What is UPR?1
The UPR (Universal Periodic Review) is a peer-review process before the UN Human Rights Council, where each UN Member State is examined every 4 to 5 years 2 3 4. The review is based on three documents: a report by the State, a report by the UN, and a report by other stakeholders 4. The State receives recommendations from other States and has to report on their implementation 3 5. The UPR aims to improve the human rights situation in each country and foster cooperation 5 6.
Indigenous communities and organizations in Cambodia, represented by the Cambodia Indigenous Association (CIYA)8 and the Cambodia Indigenous Peoples Alliance (CIPA), have submitted their recommendations alongside NGO partners, namely the Asia Indigenous Peoples Pact (AIPP)9, for the third cycle of the UPR during the 32nd session of the Human Rights Council in 2019.
UPR Review Process:
Land rights and justice, democracy, the rule of law, and indigenous human rights defenders, discrimination, poverty, and basic social services (rights to health, education and livelihood) are highlighted as key areas of focus in the review. These areas have each issued the following recommendations:
Land Rights and Justice
- RGC should respond to the joint communication of the Special Rapporteur on the Rights of Indigenous Peoples and Special Rapporteur on the Situation of Human Rights in Cambodia (OL KHM 6/2017) regarding the “current slow pace at which indigenous land titling is currently taking place.” Highlighting the recommendations in this joint communication,
- RGC should simplify the collective land title application process, including by reducing procedural requirements such as preliminary mapping and the number of ministries involved.
- RGC should revoke the limitation of indigenous peoples’ sacred forests and gravesites (seven hectares respectively) in their collective land title applications.
- RGC should ensure that indigenous peoples have the necessary technical support, including for cadastral surveys of their community, recognition of their legal status and completion of the necessary procedures once they have submitted their applications.
- RGC should work with indigenous peoples in sensitizing the ministries involved to indigenous rights and ensure a non-discriminatory treatment and service provided.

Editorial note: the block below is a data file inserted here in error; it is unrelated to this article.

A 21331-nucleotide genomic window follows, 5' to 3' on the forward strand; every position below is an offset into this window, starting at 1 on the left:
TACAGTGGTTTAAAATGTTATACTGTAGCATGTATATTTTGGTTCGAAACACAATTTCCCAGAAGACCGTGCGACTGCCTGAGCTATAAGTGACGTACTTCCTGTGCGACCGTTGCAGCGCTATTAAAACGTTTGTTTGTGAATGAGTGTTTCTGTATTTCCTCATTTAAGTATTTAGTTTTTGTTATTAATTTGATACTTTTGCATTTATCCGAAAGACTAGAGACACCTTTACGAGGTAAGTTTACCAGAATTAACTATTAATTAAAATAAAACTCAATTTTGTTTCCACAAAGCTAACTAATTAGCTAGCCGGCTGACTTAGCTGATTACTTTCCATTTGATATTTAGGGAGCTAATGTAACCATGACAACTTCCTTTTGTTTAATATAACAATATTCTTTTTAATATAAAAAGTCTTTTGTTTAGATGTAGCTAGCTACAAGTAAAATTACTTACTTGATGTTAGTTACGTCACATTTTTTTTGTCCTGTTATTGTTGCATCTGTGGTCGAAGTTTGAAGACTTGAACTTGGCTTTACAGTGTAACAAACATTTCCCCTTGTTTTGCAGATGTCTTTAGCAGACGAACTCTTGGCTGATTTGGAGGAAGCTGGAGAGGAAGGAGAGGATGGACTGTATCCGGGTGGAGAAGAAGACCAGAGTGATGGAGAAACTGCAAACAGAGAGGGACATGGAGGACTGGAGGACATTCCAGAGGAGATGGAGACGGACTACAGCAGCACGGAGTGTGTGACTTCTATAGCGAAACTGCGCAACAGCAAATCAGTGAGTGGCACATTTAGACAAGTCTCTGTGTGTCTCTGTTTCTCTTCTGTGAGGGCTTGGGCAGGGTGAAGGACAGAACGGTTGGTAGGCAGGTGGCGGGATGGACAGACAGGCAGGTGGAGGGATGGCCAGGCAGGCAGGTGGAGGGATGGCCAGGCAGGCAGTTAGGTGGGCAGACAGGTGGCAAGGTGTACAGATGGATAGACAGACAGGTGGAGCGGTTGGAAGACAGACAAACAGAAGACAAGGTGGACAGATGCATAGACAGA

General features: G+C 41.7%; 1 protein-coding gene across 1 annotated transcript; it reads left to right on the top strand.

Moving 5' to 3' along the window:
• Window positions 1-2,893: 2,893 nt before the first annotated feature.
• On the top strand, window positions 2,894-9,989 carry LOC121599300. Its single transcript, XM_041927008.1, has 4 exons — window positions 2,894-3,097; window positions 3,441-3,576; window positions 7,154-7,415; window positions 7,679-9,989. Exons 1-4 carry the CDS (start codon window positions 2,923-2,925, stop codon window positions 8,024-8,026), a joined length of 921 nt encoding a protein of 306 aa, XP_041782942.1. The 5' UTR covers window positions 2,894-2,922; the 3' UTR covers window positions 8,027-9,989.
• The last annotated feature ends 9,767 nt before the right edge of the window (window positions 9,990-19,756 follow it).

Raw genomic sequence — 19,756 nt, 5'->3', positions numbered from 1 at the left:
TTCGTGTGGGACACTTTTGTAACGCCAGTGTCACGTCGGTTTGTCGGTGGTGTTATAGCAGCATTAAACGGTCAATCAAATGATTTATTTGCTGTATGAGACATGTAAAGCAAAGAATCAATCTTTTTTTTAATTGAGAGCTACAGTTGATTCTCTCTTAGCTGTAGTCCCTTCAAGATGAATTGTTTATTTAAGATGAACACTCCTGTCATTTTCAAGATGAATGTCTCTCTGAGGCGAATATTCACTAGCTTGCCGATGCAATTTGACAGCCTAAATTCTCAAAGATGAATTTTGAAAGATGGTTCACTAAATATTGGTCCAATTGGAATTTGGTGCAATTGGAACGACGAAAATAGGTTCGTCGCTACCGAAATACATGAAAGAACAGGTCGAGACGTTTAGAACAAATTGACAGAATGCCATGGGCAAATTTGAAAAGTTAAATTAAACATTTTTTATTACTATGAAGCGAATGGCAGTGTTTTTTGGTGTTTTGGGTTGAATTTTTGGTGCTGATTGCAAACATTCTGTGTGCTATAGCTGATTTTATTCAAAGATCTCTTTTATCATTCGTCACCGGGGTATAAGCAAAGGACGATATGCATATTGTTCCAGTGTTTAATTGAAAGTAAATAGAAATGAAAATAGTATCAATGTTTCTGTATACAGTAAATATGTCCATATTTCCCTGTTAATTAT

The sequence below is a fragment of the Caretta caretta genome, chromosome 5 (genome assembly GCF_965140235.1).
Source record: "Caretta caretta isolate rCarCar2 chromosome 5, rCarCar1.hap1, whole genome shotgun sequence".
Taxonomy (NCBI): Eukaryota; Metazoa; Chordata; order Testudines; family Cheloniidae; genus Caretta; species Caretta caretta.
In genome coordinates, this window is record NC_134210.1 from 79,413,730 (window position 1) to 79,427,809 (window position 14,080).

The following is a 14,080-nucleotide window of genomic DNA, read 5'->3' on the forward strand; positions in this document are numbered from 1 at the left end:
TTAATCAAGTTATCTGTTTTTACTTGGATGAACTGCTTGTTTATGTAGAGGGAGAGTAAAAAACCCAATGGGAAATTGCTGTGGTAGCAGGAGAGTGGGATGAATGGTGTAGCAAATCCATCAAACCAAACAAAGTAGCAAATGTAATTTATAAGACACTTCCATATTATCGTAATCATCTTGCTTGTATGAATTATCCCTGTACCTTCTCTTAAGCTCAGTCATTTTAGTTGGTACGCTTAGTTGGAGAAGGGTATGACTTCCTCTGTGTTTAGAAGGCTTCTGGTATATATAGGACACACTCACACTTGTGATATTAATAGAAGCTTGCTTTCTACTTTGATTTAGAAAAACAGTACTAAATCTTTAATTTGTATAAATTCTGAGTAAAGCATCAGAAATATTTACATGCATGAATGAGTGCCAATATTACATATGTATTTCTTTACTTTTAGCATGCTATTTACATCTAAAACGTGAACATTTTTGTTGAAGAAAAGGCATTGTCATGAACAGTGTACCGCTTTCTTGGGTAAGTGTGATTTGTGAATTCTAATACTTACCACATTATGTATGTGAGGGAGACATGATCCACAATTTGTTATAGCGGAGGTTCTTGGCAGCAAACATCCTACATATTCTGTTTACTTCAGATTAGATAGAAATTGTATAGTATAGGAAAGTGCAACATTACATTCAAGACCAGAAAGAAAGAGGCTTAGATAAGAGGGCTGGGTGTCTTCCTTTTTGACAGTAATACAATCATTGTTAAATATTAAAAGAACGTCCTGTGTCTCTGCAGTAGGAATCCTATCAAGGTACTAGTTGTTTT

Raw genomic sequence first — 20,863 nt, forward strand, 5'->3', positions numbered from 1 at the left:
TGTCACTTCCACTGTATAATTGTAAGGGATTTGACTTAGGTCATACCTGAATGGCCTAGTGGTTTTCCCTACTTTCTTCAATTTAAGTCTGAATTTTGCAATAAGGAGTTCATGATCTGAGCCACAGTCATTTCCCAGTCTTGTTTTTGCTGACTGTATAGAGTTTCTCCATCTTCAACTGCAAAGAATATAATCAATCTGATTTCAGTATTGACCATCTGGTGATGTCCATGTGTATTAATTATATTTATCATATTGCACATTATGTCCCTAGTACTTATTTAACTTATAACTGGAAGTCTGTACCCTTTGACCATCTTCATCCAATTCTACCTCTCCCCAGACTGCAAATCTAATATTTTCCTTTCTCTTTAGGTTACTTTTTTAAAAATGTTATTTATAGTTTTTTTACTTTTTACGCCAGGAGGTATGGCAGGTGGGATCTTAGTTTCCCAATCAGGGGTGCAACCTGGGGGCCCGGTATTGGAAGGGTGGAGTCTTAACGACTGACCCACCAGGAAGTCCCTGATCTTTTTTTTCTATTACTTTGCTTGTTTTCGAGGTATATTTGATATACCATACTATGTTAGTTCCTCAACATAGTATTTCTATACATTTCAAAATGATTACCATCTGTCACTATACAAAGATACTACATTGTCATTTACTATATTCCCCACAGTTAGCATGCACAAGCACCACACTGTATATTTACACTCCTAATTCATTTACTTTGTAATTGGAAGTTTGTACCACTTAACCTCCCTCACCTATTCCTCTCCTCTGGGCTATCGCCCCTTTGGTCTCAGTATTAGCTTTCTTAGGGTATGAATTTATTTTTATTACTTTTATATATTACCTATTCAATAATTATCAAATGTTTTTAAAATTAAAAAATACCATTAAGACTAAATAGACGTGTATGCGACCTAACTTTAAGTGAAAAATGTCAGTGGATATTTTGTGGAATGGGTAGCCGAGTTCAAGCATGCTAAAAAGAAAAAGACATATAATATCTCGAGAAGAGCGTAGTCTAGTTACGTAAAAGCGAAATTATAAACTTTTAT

- RGC should ensure that their Environment and Natural Resources Code of Cambodia and associated guidelines and Law on Agricultural Land that are being drafted, including its 2001 Land Law correspond to RGC’s international human rights obligations – in particular with regard to procedural safeguards including consultation and consent – and its recognition of indigenous peoples’ land rights.
Democracy, Rule of Law, and Indigenous Haman Rights Defenders
- RGC should take further measures to proceed with its judicial reform, to address land issues and to combat corruption, as these are important for the promotion and protection of human rights as well as the consolidation of democracy.
- RGC should ensure a clear-cut separation of power and the rule of law and follow through with the commitment toward the continuation of implementation of its reform program in all sectors in a more in-depth manner, particularly – individual rights, collective rights, and multi-party system and pluralism.
- RGC should respect the rights of indigenous peoples to free, prior and informed consent as per UNDRIP, in particular regarding management of their LTR, including any development initiative that will impact their lives and overall wellbeing.
- RGC should ensure that IPHRDs are not criminalized and ensure access to justice for all IPHRDs.
Discrimination, poverty, basic social services (right to health, education and livelihood)
- RGC should legally recognize all indigenous peoples and work with indigenous organizations in other indigenous communities that are currently not in the Government’s list. It should uphold UNDRIP, including all the international human rights instruments it has ratified.
- RGC should demonstrate its tolerance to diversity through declaration of the International Day of Indigenous Peoples commemorated every 9 August as national holiday.
- RGC should implement their 2030 Agenda in cognizance of indigenous peoples situation and rights, including ensuring disaggregated data by ethnicity are put in place when monitoring the implementation of the 2030 Agenda.
- RGC should consider reviewing the bilingual education programmes in consultation with indigenous peoples, and in line with CERD and UNESCO recommendation, to ensure a method that will improve the learning environment for indigenous peoples.
- RGC should provide particular assistance to indigenous women and girls and ensure full support to achieve proper education until tertiary level.
- RGC should ensure full and equal access to public health and education services for indigenous peoples through increasing the number of health care and education facilities that sensitive to indigenous peoples culture and rights.